School pupils fill the Albert Hall for an evening of show-stopping music
Youngsters follow in the footsteps of Adele and Kylie Minogue performing at the prestigious venue
12 March, 2020 — By Helen Chapman
Elvis, 8, Marley Dove, 5, Amiyah, 9 from King’s Cross Academy at the Royal Albert Hall on Tuesday
SCHOOL pupils filled one of the world’s most prestigious concert venues on Tuesday evening for a night of showstopping music.
More than 2,000 pupils took part in the Camden Schools Music Festival, held every two years in the Royal Albert Hall.
They were following in the footsteps of the likes of Adele, Kylie Minogue and Frank Sinatra to perform there.
Madness musician Suggs, Mark Crown, ex-pupil of Rhyl primary, now producer and DJ, and Nubya Garcia former Camden Jazz Band member were in the audience on Tuesday.
Esther Caplin, who chairs the Camden Music Trust, said: “The goal is to get parents, as well as the children, on board so that they continue to make music long after the project ends. It will also help parents fully appreciate how special music is to children’s development.”
The event is usually compered by Camden Music Trust patron Channel 4 newscaster Jon Snow, who could not make it after spending two weeks in coronavirus self-isolation.
This year’s show included an original composition performed by each member in the hall, called This Bus is on Diversion, composed by Richard Cobden Primary School and inspired by the 24 bus route.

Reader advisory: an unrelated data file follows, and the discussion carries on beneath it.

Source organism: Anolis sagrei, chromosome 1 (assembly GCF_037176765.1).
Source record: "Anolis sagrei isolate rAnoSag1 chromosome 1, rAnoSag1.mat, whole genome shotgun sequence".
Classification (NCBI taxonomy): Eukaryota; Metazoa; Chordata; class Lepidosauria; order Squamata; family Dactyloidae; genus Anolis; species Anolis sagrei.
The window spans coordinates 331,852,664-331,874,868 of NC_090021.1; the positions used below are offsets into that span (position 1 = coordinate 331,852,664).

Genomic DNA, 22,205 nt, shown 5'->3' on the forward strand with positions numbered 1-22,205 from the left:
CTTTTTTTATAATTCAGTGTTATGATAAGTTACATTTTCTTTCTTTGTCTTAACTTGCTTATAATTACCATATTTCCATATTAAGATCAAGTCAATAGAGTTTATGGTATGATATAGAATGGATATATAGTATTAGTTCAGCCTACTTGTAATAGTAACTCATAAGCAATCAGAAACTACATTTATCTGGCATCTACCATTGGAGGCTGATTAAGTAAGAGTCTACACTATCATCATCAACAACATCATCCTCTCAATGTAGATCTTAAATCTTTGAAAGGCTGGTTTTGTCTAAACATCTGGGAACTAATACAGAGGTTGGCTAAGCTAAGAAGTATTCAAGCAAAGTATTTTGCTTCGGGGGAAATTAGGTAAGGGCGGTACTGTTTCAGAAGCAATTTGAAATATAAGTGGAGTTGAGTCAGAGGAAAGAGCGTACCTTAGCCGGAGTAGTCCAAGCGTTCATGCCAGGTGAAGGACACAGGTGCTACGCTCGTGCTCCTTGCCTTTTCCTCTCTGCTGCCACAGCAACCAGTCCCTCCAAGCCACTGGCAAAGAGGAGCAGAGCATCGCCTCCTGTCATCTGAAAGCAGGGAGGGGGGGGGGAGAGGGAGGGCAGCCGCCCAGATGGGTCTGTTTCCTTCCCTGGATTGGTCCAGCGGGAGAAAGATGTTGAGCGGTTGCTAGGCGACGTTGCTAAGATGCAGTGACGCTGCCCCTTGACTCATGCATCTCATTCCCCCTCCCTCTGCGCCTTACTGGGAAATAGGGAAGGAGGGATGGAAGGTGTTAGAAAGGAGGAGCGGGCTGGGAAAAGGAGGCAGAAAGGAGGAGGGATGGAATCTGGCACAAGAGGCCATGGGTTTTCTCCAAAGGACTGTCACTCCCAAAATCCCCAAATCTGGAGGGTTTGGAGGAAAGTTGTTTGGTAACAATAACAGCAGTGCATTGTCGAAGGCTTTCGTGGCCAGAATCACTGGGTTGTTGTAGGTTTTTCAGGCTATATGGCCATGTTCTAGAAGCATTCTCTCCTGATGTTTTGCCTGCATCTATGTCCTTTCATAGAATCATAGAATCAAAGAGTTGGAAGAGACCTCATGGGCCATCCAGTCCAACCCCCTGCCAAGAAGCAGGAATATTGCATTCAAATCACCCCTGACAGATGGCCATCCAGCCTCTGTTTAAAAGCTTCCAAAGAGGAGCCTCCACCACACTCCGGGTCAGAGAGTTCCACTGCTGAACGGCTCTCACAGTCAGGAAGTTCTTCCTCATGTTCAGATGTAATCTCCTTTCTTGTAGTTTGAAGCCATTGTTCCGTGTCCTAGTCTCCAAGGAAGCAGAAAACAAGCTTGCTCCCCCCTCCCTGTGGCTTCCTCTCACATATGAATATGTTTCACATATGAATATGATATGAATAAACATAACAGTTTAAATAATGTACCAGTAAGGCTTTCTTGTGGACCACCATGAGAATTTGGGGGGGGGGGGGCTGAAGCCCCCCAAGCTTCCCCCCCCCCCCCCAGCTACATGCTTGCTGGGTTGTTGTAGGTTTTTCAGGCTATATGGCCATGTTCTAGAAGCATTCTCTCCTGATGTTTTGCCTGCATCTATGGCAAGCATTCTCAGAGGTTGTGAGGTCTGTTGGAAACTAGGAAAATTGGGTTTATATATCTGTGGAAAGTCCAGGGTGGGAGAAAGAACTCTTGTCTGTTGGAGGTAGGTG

Dinah, Smah, Salim and Alfie, Year 4 pupils at Richard Cobden
Sarah Carroll, music teacher at Richard Cobden, said: “The night helps the children see what is possible – they get to perform tonight but they also get to see older children in choirs and the youth orchestra.
“It’s about pulling all of our resources together. It’s a great partnership – the night comes together really well and the children get a lot out of it.
“The children have worked really hard and it is an experience they will never forget.”
The night saw performances from a rap club made up of Haverstock, Regent High, UCL Academy and William Ellis pupils, and songs by primary and secondary choirs as well as the Camden Youth Orchestra and jazz band.
The mission of the Camden Music Trust is to open doors for every child in the borough regardless of their ability to pay, creating musical opportunities for all of the borough’s children.
The Camden Music Trust offers bursaries and scholarships, helping the 15,000 children who are living below the breadline.
Mayra, Mukhtar, Michael from Christ Church Primary
Fareed, 9, from Richard Cobden, played the recorder at the Camden Music Festival. He said: “I like music because it’s really fun and it’s something I could do in the future.”
Amir, 11, also from Richard Cobden, was on percussion. He said: “Music brings people together and people can have fun.
“It’s amazing. You can feel a bunch of people coming together.”
To date more than 23,000 children and young adults living in Camden have sung, played and performed at the event and the Trust is calling on local businesses and donors to help them continue this legacy. Go to www.camdenmusictrust.org